UK service sector growth eases to 10-month low amid Omicron
Growth in the UK services sector eased to a 10-month low in December as the Omicron Covid variant took its toll, according to a survey released on Thursday.
The IHS Markit/CIPS services purchasing managers’ index fell to 53.6 from 58.5 in November, hitting its lowest level since February. Still, it remained above the 50.0 mark that separates contraction from expansion.
The survey found that travel, leisure and hospitality businesses overwhelmingly cited a slump in activity due to tighter pandemic restrictions and cancelled events during the festive period.
Tim Moore, economics director at IHS Markit, said: "December data revealed a severe loss of momentum for the UK economy as many customer-facing businesses experienced a drop in demand due to escalating Covid-19 cases. Total new orders in the service sector increased at the weakest pace for 10 months. Mass cancellations of bookings in response to the Omicron variant led to a slump in consumer spending on travel, leisure and entertainment. Survey respondents also noted that renewed pandemic restrictions had slowed the recovery in business services.
"Despite concerns that economic growth has weakened as we head into the New Year, service providers signalled strong confidence about the longer-term business outlook. Around 55% of the survey panel anticipate a rise in output during 2022 as a whole, while only 10% expect a decline. The degree of optimism has held steady since the autumn, suggesting that most businesses are forecasting only a temporary hit to demand from the Omicron variant."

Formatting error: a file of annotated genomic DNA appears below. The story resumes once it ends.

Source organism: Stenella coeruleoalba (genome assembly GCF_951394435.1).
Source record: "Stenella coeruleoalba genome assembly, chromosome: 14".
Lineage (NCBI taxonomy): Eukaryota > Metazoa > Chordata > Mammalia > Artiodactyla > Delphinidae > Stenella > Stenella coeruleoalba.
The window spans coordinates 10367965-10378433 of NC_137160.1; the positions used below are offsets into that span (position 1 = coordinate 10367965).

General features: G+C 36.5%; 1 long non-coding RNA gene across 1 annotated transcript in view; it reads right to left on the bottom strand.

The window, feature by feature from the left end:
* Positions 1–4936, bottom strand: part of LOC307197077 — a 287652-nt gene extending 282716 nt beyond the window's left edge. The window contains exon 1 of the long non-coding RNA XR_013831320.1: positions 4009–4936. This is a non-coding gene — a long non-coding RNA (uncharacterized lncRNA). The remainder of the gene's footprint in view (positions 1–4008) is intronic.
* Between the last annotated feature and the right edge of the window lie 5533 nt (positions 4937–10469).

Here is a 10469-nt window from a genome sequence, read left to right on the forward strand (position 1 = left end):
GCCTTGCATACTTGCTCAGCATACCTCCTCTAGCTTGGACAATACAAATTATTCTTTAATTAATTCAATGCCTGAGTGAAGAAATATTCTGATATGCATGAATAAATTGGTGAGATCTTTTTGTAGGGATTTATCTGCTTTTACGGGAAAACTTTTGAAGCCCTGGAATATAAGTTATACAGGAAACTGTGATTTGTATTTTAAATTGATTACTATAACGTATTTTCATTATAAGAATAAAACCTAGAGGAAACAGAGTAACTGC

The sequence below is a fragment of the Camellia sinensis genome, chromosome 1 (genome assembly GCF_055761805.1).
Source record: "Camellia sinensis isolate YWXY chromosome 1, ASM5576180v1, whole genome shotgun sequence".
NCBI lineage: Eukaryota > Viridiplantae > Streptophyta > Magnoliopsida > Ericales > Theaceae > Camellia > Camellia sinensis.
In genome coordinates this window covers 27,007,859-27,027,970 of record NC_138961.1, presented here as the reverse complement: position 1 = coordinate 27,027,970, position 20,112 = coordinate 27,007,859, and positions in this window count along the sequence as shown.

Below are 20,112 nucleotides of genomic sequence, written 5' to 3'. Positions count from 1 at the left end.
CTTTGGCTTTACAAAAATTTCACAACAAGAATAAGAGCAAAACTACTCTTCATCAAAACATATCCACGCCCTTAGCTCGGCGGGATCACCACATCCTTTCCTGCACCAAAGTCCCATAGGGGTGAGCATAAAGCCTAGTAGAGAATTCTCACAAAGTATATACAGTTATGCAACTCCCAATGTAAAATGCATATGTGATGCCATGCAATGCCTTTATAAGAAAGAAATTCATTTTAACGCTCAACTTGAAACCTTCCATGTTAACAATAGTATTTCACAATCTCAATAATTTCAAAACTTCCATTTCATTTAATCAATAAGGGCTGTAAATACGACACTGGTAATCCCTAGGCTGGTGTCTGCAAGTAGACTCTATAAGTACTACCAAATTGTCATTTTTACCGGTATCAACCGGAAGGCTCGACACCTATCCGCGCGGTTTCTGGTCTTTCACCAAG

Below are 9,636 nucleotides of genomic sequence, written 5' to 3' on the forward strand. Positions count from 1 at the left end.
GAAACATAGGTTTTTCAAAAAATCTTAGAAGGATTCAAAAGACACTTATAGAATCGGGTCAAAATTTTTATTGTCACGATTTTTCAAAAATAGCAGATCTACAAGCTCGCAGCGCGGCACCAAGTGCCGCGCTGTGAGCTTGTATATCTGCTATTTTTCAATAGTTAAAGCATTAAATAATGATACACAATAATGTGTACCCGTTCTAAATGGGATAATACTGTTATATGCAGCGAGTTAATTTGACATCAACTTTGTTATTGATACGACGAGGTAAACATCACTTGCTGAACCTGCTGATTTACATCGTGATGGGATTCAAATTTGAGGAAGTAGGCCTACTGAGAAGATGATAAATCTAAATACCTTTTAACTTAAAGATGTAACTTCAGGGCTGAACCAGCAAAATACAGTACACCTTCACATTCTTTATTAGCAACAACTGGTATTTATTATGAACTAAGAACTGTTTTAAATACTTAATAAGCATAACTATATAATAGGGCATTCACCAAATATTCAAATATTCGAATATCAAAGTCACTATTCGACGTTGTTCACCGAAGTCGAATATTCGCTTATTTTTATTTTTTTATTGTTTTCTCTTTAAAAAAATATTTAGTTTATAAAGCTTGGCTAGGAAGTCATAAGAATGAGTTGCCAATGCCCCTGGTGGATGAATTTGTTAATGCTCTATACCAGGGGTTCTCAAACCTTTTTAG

Gabriella Dickens, senior UK economist at Pantheon Macroeconomics, said: "December’s services PMI chimes with other timely indicators that suggest the emergence of the Omicron variant has weighed on consumer services expenditure over recent weeks. Google Trends data show that the number of people searching online for phrases including ‘restaurant’, ‘pub’ or ‘gym’ have been very subdued over the past month.
"In addition, fewer people are travelling; trips using the London Tube were almost half their pre-Covid level in the seven days to the latest data point, December 20. We continue to think that GDP dropped by about 0.6% month-to-month in December, and by a further 0.3% in January. That said, we can’t rule out a rise in GDP in January if consumers feel more confident to risk contracting Covid-19, now that Christmas is out of the way and people know that Omicron is less likely to result in serious illness than Delta."